Navigating In The Australian Bush
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Navigating In The Australian Bush

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A short beginners guide to using a map and compass when bushwalking in the Australian bush.

A short beginners guide to using a map and compass when bushwalking in the Australian bush.

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    Navigating In The Australian Bush Navigating In The Australian Bush Presentation Transcript

    • Navigating In The Australian Bush.
      • Many people love spending time in the outdoors, from walking along well marked pathways to forcing through wilderness, bushwalking is great for the mind, body and soul. This short slideshow aims to give a few tips to the novice bushwalker about navigating safely in the Australian bush.
    • Using a compass and map.
      • First you will need:
      • A good compass
      • A detailed topographic map
    • CHECK your equipment
      • Before leaving home you need to check that your compass is in good working order and your map is in good enough condition to read clearly.
    • Parts Of Compass
      • To use your compass properly you need to know a bit about it.
    •  
    • Map Legend
      • A topographic map has a Legend or Key. This legend explains the symbols that are on the map.
    • Contour Lines
      • Contour lines allow us to get a three dimensional idea of the land
      • The closer the contour lines the steeper the hill
      • Most contour lines go up or down in 10 metre jumps.
      • Widely spaced contour lines mean a gentle slope.
    • Closely Spaced Contour Lines
      • Closely spaced lines means that the country you are traveling on is very steep.
      • Closely spaced lines could easy mean the walking will be harder, slower and perhaps more risky.
    •  
    • Four Step Compass Reading
      • Step One
      • What quarter of the compass is my bearing likely to be in? (The bearing is the direction I will be walking in).
      • 0 degrees to 90 degrees (North through North East to East).
      • 90 degrees to 180 degrees (East through South East to South).
      • 180 degrees to 270 degrees (South through South west to West).
      • 270 degrees to 360 degrees (West through North West to North).
    • Four Step Compass Reading
      • Step One
      • What quarter of the compass is my bearing likely to be in? (The bearing is the direction I will be walking in).
      • 0 degrees to 90 degrees (North through North East to East).
      • 90 degrees to 180 degrees (East through South East to South).
      • 180 degrees to 270 degrees (South through South west to West).
      • 270 degrees to 360 degrees (West through North West to North).
      • STEP 3
      • Turn your compass dial until North points to the TOP of the map. The writing on the map will be the right way up!
    • STEP 4
      • Now turn your whole body, holding the map and compass until the RED arrow is between the marks facing North (the orienting arrow).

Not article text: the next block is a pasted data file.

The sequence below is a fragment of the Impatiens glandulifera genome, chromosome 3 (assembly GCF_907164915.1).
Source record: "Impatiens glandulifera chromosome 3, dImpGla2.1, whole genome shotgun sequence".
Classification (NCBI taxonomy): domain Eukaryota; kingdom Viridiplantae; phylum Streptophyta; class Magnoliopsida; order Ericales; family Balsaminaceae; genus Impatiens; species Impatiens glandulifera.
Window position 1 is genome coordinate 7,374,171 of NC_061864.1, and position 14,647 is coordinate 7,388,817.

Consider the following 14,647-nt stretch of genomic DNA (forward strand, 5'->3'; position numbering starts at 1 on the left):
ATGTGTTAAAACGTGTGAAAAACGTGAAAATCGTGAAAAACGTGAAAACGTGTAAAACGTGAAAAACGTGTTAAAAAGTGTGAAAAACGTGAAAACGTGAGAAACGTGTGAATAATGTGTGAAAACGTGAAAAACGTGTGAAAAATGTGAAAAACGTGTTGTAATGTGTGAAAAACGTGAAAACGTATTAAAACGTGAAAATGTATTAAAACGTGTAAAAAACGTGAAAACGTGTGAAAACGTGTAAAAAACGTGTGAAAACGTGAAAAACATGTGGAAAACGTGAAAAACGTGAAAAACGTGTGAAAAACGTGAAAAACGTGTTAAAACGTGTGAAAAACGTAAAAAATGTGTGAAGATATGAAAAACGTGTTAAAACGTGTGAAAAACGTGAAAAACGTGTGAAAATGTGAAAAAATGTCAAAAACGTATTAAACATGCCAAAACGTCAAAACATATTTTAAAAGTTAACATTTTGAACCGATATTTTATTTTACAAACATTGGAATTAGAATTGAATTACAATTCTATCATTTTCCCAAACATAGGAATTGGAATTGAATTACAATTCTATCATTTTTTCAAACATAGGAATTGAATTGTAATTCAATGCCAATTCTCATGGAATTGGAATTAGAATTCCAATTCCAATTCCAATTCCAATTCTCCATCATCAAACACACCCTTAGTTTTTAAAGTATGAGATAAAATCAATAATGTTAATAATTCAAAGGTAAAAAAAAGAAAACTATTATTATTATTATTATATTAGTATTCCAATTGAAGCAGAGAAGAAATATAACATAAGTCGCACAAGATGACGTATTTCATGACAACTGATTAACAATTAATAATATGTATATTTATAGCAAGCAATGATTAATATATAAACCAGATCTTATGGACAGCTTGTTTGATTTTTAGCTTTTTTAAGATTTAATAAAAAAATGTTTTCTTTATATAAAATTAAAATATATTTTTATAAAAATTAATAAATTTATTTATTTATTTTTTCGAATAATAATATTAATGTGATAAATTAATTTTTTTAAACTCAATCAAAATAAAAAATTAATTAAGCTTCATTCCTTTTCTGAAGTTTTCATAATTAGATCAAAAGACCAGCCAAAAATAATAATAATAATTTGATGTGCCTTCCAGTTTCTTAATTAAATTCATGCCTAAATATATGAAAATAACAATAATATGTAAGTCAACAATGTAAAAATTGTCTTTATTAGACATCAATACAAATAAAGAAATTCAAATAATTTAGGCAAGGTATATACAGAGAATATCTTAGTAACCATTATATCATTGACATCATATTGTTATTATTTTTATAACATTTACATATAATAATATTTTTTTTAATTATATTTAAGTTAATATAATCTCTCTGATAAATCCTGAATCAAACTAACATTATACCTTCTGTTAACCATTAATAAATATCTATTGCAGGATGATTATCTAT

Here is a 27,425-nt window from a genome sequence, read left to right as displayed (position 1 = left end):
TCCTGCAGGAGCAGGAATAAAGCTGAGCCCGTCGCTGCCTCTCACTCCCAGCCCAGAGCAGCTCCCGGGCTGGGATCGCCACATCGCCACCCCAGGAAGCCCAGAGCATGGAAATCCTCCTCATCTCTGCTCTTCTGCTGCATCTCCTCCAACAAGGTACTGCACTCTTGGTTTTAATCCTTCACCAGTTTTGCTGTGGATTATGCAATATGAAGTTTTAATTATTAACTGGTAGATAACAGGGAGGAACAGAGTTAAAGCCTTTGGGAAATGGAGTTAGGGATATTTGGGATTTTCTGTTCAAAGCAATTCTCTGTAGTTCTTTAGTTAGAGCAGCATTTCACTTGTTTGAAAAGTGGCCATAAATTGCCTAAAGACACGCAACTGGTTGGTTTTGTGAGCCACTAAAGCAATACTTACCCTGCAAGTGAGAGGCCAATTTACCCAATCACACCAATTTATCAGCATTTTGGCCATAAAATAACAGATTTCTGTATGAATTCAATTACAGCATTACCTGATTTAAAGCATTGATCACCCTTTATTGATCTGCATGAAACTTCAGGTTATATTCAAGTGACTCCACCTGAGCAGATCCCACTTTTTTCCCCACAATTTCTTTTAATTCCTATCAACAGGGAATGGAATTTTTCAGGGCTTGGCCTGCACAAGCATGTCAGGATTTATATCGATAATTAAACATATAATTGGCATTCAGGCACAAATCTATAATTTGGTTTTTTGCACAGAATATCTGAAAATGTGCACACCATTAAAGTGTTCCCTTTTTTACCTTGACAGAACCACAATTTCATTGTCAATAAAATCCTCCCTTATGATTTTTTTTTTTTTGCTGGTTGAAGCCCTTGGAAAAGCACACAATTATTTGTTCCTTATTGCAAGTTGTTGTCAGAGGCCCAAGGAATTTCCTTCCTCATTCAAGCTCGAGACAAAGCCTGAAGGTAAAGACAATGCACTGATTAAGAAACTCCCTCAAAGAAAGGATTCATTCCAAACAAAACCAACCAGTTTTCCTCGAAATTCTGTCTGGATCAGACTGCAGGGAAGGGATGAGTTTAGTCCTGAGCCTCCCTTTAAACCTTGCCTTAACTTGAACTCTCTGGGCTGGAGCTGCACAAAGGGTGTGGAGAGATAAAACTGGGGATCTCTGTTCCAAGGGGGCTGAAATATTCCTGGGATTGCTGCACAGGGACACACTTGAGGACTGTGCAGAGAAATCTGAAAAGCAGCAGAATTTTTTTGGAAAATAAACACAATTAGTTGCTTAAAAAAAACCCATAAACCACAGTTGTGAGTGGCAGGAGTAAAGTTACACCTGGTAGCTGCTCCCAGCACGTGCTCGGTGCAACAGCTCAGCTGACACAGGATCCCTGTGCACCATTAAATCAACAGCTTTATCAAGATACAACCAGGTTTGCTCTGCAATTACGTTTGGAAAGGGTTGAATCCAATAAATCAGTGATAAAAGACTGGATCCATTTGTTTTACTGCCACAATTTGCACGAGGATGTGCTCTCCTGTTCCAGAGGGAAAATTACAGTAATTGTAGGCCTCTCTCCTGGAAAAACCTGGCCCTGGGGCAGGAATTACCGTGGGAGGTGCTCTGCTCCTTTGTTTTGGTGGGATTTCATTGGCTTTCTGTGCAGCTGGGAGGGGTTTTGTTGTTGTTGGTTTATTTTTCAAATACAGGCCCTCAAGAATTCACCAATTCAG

• Allow for DECLINATION: subtract 12 degrees from the bearing the index line points too.
      • The INDEX line should now point to the bearing you need to head in to reach your destination.
    • What is DECLINATION?
      • Declination is the difference between magnetic north and true north . We want to know where true north is so we need to deduct 12 degrees off all our bearings because they show us magnetic north. The amount we allow for declination will change depending on where we are in the world.
    • Navigating In The Bush
    • TRACK HEAD
    • Track head.
      • The first thing we need to do is find the track head . The track head is where we are going to begin our bush walk.
      • At the track head we need to orient the map in the correct direction. This means we will be facing the way we want to walk with the features on the map aligned to the physical features of the land.
      • For example if we are walking to a tall, steep hill we will turn and face our map with the tall, steep hill on the map facing the same way.
    • Thumbing the map.
      • Using your map, find a feature on the track you have chosen to head towards. It might be an intersection with another track, or a change in the terrain. Place your thumb on the map at the track head and begin your trek, heading for the spot you have chosen. When you get to that spot move your thumb to the spot you are now at.
      • This is called thumbing the map.
    • Micro Navigation
      • The next step when navigating in the bush is keeping an eye on where you are going by looking at the landscape around you.
      • Look in the direction you wish to head towards, what landforms are visible from a long way away that you can use as a quick visual guide to keep you heading on the correct course? What is directly behind you when you are facing the way you need to walk? Can you turn and refer to it as you progress so that you have two points you are walking between that will guide you?
    • Look for something in front as a guide.
      • In front of this group of walkers was a distinctive cliff face that rose above the surrounding landforms.
    • What’s behind as you walk?
      • This group had taken compass readings from a tall rocky outcrop that could be clearly referred back to as they headed towards their next checkpoint.
    • Micro navigating using your map.
      • You can use your map to keep track of where you are.
      • By noting the contours on the map you will know if you should be going up or down, how steep the terrain is you are on, if you should have crossed a creek, gully or spur.
    • Stop Features
      • A handy way to keep on track is to identify features that tell you you have gone too far.
      • This cliff face would be an easy feature to identify on a map and an obvious Stop Feature to let you know that you have gone too far.